Life in Levant Circa 1800 BC

This is a rather unusual story.  No site is ever abandoned without been thoroughly looted, either immediately or during the years after.  This type of abandonment supposes a powerful lord who is able to provide guards for years until the site is completely diminished.  That seems unlikely, but not impossible.  It does smack of an abandoned palace complex.

One other aspect, the time of abandonment somewhat coincides with the likeliest time frames for the emergence of organized seafaring able to dominate coasts.  The European Bronze Age would have reached full flood which it sustained for several centuries until 1159 BC.

Most likely the residents simply moved to a larger more secure location nearby but far enough to discourage return.

This site should be then a trove of objects and tools of the Bronze Age.

Life in Bronze Age Levant is rediscovered Excavations at Tell Fadous-Kfarabida reveal secrets and lifestyles of inhabitants of coastal trading village

Saturday, July 17, 2010
Charles Rollet
Special to The Daily Star

KFARABIDA: The site of Tell Fadous-Kfarabida was nearly destroyed by a bulldozer in 2004. Fortunately for posterity, an American University of Beirut (AUB) graduate student spotted pottery shards and the remains of an ancient wall amid the dirt.

This marked the beginning of the Tell Fadous-Kfarabida dig. Here, under the watchful eye of AUB archeology professor Hermann Genz, who has been overseeing the dig since 2004, students have been excavating for four weeks every summer. A treasure trove of artifacts have been unearthed.

Tell Fadous-Kfarabida is located near the village of Kfar Abida, about 2 kilometers south of Batroun, covering around 1.5 hectares of land.

It was occupied from around 3,000 to 1,800 BC by unknown people of the Bronze Age, in what is now known as Lebanon.

“Every time I show people this site, they ask me about the Phoenicians,” Genz joked. “Everybody wants to know about Phoenicians.”

Tell Fadous-Kfarabida was probably one of the many satellite territories of Byblos, providing the city with goods such as wine, olives, and animal products – used for consumption and, perhaps more importantly, for trade.

“If you’ve ever tasted modern Egyptian wine,” remarked Genz, “then you know why the Egyptians wanted to import wine from places like Tell Fadous-Kfarabida.”

Definitive proof of the site’s history of regional trade was found when a piece of clay with a lion stamped on it was discovered – a seal which has also been found in items traded around Byblos.

Though Tell Fadous-Kfarabida was by no means large enough to be an independent political entity, it nevertheless seems to have been much more than a simple coastal village.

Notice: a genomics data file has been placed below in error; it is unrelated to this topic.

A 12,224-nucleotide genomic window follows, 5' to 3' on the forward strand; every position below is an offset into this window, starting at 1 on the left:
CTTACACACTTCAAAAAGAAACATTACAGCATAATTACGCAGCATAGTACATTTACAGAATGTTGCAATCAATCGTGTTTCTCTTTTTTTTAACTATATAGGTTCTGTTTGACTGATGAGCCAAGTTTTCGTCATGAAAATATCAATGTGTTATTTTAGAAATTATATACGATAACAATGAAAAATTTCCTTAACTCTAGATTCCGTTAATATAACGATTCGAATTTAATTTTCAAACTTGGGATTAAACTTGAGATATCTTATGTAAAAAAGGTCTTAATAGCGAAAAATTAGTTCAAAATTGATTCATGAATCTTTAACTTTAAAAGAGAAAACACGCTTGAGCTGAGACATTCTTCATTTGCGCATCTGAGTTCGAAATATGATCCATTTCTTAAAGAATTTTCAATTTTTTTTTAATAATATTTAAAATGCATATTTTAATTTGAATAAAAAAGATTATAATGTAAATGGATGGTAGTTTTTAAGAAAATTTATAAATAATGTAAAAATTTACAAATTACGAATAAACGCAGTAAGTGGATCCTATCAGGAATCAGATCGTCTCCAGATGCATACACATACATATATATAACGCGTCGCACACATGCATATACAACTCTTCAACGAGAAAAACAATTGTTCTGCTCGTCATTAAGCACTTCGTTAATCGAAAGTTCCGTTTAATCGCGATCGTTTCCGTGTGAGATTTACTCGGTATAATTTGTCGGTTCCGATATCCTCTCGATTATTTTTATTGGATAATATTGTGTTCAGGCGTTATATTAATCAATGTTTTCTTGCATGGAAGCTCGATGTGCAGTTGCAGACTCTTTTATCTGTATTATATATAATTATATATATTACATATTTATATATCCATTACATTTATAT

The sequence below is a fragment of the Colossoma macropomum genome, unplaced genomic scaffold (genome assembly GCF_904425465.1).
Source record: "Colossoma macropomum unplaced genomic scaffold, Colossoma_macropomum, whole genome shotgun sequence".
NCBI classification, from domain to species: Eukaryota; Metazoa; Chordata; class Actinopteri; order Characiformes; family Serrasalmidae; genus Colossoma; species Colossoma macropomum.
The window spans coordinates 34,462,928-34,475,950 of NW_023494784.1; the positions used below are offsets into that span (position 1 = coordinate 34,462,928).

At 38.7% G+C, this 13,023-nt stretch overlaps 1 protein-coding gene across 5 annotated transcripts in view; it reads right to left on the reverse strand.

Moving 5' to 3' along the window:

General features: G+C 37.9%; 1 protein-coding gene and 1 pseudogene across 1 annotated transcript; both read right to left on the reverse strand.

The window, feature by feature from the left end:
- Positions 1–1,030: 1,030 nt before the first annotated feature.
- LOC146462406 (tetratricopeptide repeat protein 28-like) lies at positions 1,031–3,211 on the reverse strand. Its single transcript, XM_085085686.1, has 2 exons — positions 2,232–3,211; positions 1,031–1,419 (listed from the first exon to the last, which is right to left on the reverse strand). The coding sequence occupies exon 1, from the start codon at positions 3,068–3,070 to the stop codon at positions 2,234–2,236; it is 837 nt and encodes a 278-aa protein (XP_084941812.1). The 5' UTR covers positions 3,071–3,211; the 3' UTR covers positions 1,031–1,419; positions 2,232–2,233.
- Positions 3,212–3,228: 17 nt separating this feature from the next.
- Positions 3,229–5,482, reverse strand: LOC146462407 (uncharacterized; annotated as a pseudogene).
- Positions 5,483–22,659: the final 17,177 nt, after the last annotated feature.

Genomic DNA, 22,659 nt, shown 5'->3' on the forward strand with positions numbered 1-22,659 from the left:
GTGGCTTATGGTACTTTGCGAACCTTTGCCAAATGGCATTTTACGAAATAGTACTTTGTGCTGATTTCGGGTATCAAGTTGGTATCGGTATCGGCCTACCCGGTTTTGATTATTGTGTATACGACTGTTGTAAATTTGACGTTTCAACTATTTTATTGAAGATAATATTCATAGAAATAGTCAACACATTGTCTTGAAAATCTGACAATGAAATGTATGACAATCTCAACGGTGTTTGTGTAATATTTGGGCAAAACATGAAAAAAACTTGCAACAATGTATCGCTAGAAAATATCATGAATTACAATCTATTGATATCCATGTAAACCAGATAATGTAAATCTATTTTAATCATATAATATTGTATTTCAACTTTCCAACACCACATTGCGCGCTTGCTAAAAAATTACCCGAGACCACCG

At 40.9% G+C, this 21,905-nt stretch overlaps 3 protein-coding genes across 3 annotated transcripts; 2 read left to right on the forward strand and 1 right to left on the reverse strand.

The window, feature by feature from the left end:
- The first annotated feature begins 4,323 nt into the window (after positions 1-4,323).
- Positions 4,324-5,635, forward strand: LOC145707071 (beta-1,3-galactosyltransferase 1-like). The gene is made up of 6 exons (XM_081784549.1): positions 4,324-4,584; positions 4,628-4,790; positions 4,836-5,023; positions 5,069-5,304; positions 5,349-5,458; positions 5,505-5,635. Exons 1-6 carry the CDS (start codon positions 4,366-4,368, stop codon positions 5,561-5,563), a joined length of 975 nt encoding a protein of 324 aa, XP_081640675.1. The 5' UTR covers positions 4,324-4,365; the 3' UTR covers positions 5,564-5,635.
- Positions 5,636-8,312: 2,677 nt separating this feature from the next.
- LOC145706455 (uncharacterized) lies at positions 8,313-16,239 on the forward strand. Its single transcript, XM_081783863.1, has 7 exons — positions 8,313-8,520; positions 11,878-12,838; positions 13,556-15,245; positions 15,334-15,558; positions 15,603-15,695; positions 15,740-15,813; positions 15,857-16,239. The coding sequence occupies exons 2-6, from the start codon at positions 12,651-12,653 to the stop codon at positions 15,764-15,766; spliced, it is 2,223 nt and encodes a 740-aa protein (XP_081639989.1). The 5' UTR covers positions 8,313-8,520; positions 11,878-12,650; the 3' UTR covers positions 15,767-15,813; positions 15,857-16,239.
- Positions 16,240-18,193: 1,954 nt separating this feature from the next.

“We have found stone bases of columns,” said Genz, “indicating the possibility of multi-storey housing, which is rare for the Bronze Age and might even be a first in this region.”

Ancient foundations show that some structures were up to 15 meters long, which may indicate the presence of temples or other public buildings such as palaces or barracks.
Three tombs have also been discovered. One of the skeletons was sent back to AUB for closer examination, and was found to be a 35-year-old male who probably died of an ear infection.

The newest tomb contains a skeleton buried inside a village home, indicating that it came from the Middle Bronze Age, when the dead were often buried inside the settlement rather than on the outside.
“This could have reflected religious beliefs,” said Genz, “or even issues of property.”
Questions still linger over the sudden abandonment of Tell Fadous-Kfarabida in 1,800 BC. No direct evidence of armed conflict has so far been found at the site.

“The fact the there is a fortification system means that warfare was a constant danger,” Genz suggests. Interestingly, small pots full of food were found lying around, suggesting that residents of the town left unplanned and in a hurry.

“If people leave, they take small stuff with them and usually only leave rubbish,” said Genz. The Levant was a region that many empires  – such as the Egyptians and the Assyrians – tried to control, and it is therefore possible that Tell Fadous-Kfarabida had a violent end.

Genz and his team have posited another theory for Tell Fadous-Kfarabida’s downfall, one that might delight Al Gore: environmental catastrophe. “Deforestation,” said Genz, “which likely started at the same time trade did in around 3,000 BC, may have progressively lowered the water table until the settlement became unlivable.” Extended periods of drought may have left Tell Fadous-Kfarabida’s citizens with no choice but to leave.

Ultimately, Genz believes, Tell Fadous-Kfarabida’s real treasure does not lie in the various tombs or precious items that have been found since excavations began.

“What is so special about Tell Fadous-Kfarabida,” Genz said, “is that it shows many vivid aspects of daily life in the Bronze Age, and with the evidence, we can piece together a good picture of what life in the Bronze Age was really like.”

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